Once prepared through the above processes, the veneers are cut to the desired thickness, mostly 0.6mm to 6mm (0.02 to 0.24 inches), depending on the manufacturer.
However, it’s worth noting that the quality of the engineered wood flooring depends on the veneer’s thickness. The thicker the veneers, the higher the quality of the engineered wood flooring.
After drying the veneers to the appropriate moisture content, they are stored in readiness for assembling with the other layers to make the engineered wood flooring.
The core and backing layers of the engineered wood flooring are made from different materials. They include:
- Solid wood finger-blocks/slats
- Composite materials
- Medium-density fiberboard (MDF)
Once the wear, core, and backing layers are in place, they are assembled and bonded with an adhesive.
The layers are assembled perpendicular to each other. The 90-degree angle assembly helps enhance the dimensional stability of the engineered wood flooring.
Since bonding the layers can introduce moisture into the wood, the product is left to dry to attain the appropriate moisture content. The drying duration depends on the desired moisture content.
After assembling and drying the engineered wood flooring pieces, they undergo the final sanding to flatten them and make them smooth.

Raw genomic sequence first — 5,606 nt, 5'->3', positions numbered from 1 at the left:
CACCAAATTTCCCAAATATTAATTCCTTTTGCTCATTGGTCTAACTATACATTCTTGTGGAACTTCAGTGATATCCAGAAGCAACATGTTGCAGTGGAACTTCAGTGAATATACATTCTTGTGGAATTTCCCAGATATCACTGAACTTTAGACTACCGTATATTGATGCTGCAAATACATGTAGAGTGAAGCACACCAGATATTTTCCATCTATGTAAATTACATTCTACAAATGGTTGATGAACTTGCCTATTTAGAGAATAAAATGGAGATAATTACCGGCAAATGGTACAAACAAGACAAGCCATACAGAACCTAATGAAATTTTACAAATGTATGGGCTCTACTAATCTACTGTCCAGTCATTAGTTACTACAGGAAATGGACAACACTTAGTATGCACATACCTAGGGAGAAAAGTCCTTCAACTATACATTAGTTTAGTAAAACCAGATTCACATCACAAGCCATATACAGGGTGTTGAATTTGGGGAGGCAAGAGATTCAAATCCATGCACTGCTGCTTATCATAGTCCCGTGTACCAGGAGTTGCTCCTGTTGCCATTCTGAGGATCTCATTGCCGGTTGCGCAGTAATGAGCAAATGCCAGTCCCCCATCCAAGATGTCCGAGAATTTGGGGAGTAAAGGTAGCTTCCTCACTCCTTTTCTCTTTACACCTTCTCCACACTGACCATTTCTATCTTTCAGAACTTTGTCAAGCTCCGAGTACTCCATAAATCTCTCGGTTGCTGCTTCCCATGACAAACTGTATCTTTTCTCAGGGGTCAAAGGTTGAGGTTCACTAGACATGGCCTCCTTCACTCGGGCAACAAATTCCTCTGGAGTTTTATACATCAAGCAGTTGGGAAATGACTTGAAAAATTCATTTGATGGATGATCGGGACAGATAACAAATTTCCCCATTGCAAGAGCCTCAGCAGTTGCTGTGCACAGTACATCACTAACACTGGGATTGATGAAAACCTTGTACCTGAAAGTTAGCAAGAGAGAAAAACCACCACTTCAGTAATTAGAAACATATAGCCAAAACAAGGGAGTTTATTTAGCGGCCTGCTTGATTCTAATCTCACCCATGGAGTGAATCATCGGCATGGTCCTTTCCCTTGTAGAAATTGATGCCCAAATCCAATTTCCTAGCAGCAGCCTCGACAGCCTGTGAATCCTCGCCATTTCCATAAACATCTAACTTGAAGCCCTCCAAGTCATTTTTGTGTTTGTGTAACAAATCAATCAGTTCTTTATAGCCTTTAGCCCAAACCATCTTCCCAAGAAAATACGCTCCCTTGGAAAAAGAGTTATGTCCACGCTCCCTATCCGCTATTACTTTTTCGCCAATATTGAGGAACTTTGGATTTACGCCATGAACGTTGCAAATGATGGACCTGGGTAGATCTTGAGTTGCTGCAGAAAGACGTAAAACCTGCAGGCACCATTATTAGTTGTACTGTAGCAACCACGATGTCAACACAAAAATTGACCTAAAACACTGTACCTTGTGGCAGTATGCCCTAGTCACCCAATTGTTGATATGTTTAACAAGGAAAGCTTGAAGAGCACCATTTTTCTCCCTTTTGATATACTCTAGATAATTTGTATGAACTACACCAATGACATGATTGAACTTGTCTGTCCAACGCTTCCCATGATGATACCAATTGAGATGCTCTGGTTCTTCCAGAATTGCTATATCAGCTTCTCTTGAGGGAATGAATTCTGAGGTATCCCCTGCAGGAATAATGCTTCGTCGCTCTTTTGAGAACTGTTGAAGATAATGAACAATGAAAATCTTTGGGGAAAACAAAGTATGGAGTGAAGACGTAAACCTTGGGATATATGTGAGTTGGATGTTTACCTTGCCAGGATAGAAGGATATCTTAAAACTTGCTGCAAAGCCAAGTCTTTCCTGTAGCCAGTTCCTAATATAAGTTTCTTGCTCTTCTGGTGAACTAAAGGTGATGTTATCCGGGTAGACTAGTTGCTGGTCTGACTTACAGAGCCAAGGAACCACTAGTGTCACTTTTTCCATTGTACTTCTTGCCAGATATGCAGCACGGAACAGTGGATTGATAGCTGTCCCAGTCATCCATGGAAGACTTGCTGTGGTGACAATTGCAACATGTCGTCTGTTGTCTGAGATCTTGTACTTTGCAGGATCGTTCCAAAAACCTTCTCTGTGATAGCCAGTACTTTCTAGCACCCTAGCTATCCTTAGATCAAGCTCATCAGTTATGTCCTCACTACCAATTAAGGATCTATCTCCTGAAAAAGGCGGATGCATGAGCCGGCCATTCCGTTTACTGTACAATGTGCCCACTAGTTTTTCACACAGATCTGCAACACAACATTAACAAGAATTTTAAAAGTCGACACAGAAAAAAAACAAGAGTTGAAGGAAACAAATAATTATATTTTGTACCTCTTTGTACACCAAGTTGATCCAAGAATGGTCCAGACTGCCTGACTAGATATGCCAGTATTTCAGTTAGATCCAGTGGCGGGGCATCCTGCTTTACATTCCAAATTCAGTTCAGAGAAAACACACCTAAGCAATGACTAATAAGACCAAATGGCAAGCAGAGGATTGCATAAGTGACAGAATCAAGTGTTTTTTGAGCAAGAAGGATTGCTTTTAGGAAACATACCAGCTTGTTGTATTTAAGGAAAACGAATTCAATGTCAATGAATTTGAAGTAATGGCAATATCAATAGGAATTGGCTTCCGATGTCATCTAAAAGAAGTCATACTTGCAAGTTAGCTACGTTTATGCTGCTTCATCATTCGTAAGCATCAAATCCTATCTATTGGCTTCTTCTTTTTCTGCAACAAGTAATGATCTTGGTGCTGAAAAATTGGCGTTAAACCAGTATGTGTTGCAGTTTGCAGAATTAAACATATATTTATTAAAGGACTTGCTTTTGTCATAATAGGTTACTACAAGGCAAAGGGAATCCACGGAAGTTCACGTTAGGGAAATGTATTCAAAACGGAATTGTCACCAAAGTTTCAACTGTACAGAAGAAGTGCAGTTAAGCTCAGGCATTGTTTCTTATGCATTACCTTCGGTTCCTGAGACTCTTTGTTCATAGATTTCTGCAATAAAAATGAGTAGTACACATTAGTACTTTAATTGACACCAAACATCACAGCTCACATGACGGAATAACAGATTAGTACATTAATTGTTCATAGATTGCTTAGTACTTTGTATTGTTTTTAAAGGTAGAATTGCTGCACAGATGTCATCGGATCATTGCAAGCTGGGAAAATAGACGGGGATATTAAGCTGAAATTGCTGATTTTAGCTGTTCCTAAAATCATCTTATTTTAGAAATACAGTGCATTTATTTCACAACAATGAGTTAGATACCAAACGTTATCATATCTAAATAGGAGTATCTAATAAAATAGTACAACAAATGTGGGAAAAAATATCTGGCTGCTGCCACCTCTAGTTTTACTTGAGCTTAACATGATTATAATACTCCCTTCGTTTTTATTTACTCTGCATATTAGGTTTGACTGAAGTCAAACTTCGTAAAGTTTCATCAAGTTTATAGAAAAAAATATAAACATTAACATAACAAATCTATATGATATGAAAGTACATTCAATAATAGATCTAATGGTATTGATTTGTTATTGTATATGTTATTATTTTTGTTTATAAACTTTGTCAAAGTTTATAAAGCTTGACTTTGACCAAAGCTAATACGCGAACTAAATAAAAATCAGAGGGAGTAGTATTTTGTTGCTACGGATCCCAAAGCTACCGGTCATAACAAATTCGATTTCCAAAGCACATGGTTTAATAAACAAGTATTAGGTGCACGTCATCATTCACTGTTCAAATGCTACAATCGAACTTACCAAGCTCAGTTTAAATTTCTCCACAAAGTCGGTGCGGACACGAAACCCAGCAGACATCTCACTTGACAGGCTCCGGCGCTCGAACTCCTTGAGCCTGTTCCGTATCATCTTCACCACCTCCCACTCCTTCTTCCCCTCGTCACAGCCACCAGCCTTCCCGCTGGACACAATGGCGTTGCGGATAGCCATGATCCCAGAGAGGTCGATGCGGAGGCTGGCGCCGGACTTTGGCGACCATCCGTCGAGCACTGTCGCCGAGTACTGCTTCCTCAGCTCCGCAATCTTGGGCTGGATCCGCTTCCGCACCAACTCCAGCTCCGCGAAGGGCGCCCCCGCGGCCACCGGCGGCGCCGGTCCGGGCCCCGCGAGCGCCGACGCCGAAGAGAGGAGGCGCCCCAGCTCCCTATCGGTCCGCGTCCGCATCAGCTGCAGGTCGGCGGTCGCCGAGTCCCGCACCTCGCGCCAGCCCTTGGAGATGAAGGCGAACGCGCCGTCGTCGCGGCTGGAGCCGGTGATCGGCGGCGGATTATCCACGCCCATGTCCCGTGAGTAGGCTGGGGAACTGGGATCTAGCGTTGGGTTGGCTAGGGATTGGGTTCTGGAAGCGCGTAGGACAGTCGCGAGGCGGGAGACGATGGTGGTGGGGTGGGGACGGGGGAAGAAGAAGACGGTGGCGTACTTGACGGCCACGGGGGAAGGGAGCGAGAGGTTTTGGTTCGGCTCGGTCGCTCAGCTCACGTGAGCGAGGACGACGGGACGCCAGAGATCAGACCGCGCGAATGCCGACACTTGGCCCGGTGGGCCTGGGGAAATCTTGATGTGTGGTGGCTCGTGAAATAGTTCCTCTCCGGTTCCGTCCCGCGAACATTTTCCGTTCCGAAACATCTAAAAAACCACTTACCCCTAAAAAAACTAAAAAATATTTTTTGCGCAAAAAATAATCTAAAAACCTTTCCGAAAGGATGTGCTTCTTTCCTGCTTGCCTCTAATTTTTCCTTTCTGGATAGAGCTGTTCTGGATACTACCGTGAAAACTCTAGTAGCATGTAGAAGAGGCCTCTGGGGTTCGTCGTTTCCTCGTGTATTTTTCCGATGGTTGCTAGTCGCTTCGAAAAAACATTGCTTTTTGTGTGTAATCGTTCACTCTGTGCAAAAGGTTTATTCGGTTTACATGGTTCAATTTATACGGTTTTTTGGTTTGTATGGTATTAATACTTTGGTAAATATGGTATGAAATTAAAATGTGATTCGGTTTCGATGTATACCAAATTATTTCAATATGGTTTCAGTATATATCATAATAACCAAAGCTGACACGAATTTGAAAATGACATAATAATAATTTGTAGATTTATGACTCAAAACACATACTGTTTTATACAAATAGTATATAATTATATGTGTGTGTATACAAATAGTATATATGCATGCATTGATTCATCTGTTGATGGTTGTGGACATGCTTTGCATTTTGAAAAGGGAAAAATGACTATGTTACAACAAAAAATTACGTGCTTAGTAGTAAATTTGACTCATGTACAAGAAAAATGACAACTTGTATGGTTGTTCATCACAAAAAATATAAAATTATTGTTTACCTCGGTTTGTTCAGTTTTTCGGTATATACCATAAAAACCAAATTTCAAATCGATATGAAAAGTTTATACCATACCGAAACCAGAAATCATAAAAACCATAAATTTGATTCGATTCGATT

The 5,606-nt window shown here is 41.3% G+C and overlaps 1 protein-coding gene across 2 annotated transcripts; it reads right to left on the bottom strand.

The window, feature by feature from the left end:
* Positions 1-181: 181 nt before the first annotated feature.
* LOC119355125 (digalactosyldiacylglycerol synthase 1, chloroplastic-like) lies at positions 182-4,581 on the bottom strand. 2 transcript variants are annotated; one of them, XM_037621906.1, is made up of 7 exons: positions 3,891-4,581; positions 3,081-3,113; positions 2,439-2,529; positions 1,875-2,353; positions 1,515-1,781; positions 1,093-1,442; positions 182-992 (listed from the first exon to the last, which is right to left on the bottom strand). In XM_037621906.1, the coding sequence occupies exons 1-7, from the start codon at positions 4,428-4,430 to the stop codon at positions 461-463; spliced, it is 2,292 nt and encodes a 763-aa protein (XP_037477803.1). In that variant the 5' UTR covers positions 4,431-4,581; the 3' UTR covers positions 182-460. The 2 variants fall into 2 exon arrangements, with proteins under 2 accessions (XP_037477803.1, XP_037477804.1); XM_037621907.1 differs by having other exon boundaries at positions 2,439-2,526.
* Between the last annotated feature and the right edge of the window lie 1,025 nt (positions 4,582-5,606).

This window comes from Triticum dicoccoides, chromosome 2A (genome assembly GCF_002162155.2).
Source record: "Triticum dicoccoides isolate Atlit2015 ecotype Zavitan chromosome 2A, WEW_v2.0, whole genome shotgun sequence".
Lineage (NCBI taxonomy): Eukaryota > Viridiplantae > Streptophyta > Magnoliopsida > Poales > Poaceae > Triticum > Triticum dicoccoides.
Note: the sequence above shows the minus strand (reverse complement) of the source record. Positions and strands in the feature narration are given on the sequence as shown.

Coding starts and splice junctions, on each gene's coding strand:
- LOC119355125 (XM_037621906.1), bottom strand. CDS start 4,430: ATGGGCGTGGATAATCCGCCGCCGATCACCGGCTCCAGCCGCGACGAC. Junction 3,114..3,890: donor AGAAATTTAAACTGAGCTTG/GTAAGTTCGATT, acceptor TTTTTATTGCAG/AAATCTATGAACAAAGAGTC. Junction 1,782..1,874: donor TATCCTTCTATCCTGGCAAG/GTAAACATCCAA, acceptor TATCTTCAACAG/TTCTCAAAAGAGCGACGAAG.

The product is then cut to the desired length and width, ready for installation.
Although cheaper than solid wood, finished engineered wood floors don’t look cheap if installed properly. The engineered flooring will be indistinguishable from solid hardwood, provided it has a good wear layer and quality construction.
Furthermore, you can choose an engineered wood that has been stained to match your desired color for an even more authentic-looking hardwood floor. As such, engineered wood floors can offer a quality and beautiful look.
The only reason engineered floors are cheaper is because their cores are made with cheaper (but very strong) plywood.
The life of engineered wood is between 25 and 30 years, depending on veneer thickness, material quality, and how it is cared for.
You can extend the longevity of your engineered wood flooring by taking proper care and keeping it in good condition.
Although you don’t need underlayment for your engineered hardwood floor, its presence adds insulation and support, making a room more comfortable. Therefore, it’s advisable to have an underlayment when installing an engineered floor.
The main benefit of using engineered wood flooring is its aesthetic appeal, high stability, and durability. These three features are essential in flooring because they help maintain the quality of the floor for a long time.
Furthermore, engineered wood is easier to install than solid wood. It’s also suitable for places with high moisture as it’s less prone to moisture damage.